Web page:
But luckily for the Jags, they had been gifted 20 free points in a stunning slice of the second quarter. During one of the most wretched stretches of play you’ll ever see from an NFL quarterback, Manuel turned the ball over three times in a four-minute span, twice leading directly to Jacksonville touchdowns.

First, Manuel coughed up a sack-fumble for a TD by Jags defensive end Chris Clemons, putting the Bills behind, 14-3. On their very next play from scrimmage, Manuel apparently mistook linebacker Telvin Smith for one of his injured wideouts and threw the ball right to him. Smith brought it back for a 26-yard touchdown.

Manuel’s next pass came four plays into the Bills’ ensuing possession. It was picked off by our old friend, former Bills linebacker Paul Posluszny. The Buffalo defense, seemingly paralyzed by Manuel’s stream of incompetence, allowed T.J. Yeldon to break loose for a 28-yard TD run three plays later.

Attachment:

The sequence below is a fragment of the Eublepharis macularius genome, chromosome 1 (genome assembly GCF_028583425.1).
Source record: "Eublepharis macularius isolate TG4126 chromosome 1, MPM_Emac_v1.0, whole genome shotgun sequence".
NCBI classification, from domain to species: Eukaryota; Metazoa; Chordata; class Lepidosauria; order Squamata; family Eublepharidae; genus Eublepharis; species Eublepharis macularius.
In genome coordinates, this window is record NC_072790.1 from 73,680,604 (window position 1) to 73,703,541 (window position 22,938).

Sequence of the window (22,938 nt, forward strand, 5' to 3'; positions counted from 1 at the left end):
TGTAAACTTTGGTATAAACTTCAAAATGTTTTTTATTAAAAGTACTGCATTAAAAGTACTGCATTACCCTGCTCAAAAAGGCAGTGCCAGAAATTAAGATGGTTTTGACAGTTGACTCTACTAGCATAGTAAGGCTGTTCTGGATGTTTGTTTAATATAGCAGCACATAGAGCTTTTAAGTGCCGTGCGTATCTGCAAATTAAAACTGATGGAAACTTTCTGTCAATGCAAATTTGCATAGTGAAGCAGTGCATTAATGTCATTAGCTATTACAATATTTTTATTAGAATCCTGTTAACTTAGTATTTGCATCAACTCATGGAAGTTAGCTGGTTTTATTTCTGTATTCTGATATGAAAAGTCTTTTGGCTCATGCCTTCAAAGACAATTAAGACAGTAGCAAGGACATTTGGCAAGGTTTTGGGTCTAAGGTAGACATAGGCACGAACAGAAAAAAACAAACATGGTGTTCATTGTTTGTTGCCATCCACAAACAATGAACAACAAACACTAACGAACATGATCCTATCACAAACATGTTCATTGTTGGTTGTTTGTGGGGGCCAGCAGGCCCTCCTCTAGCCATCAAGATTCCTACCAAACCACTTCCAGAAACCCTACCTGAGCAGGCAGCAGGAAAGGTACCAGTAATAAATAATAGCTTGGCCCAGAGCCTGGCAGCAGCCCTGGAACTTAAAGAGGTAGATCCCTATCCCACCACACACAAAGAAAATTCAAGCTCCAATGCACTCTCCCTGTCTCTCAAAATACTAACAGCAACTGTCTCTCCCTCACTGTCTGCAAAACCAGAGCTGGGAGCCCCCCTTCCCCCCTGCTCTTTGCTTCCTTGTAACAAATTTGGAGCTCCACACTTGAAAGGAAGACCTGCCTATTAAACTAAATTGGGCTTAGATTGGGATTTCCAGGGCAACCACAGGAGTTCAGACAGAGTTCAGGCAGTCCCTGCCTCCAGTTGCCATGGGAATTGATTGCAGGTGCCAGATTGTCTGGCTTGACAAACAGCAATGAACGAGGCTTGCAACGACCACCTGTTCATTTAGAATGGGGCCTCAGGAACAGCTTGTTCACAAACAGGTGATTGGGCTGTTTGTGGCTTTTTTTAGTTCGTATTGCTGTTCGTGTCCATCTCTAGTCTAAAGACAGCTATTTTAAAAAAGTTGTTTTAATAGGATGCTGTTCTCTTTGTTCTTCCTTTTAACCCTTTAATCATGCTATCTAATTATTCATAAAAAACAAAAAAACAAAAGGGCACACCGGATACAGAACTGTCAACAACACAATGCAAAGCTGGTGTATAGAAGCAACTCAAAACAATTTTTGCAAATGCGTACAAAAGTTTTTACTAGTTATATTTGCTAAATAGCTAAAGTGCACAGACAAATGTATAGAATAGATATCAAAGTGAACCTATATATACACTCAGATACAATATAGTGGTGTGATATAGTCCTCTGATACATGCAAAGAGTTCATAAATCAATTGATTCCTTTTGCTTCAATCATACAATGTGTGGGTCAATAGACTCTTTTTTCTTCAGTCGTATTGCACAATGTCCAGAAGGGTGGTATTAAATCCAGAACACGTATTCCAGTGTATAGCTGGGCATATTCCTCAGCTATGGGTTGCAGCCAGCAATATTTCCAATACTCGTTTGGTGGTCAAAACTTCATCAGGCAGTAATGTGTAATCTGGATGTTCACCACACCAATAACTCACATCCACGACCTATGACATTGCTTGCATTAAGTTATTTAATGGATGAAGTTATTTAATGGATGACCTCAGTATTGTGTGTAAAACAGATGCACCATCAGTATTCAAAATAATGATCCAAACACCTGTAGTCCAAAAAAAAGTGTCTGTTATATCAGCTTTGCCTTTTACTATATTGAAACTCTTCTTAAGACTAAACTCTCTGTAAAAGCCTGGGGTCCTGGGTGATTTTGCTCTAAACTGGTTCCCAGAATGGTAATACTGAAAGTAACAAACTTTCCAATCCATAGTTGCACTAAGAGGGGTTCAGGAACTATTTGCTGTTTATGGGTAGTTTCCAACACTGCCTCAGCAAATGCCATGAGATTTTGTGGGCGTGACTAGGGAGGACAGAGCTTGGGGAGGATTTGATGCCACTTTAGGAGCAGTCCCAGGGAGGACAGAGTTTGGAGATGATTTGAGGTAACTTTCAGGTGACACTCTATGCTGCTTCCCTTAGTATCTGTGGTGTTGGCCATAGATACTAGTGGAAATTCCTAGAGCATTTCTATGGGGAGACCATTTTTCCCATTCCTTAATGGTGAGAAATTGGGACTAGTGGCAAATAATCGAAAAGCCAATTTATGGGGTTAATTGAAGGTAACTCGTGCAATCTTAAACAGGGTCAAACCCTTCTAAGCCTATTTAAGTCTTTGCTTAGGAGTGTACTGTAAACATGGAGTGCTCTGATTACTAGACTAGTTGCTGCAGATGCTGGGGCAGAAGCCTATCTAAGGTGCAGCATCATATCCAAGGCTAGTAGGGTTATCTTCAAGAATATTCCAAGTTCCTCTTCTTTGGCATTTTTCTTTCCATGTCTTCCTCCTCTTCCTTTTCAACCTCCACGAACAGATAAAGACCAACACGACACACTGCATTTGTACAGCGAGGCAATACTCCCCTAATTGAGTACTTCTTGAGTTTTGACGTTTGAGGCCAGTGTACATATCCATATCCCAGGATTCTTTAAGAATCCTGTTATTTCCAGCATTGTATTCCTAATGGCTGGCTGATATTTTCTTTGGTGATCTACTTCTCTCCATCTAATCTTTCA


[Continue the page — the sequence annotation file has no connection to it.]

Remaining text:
At that point, the Jags led, 27-3. They had scored four touchdowns in a run of only 5:35 of the second quarter. How amazing is that? Well, in the Bills’ historic comeback wild-card win over the Oilers in January 1993, the Bills scored four TDs in just 6:52. When you top that scoring binge, you’ve done something, folks.

“It wasn’t the best time for him,” Ryan said of Manuel, “but we kept encouraging him and believing in him. We knew we could come back! And we did. Man, I really thought that game was going to be ours. I really did.”

Sure, they came back. This was Jacksonville, a bad team that apparently felt it could go through the motions with a 24-point lead. It was inevitable that the defense would make a few stands, that Manuel would find a few open receivers and that Blake Bortles would make his weekly boneheaded throw.

As Manuel said later, it’s a 60-minute game. He and the Bills deserve credit for hanging in and coming back to take the lead. “Courage” was Ryan’s word. But in any sports, events that occur early in a game can be decisive. How many times do you see a team leave a bunch of men on in baseball and learn to regret it later?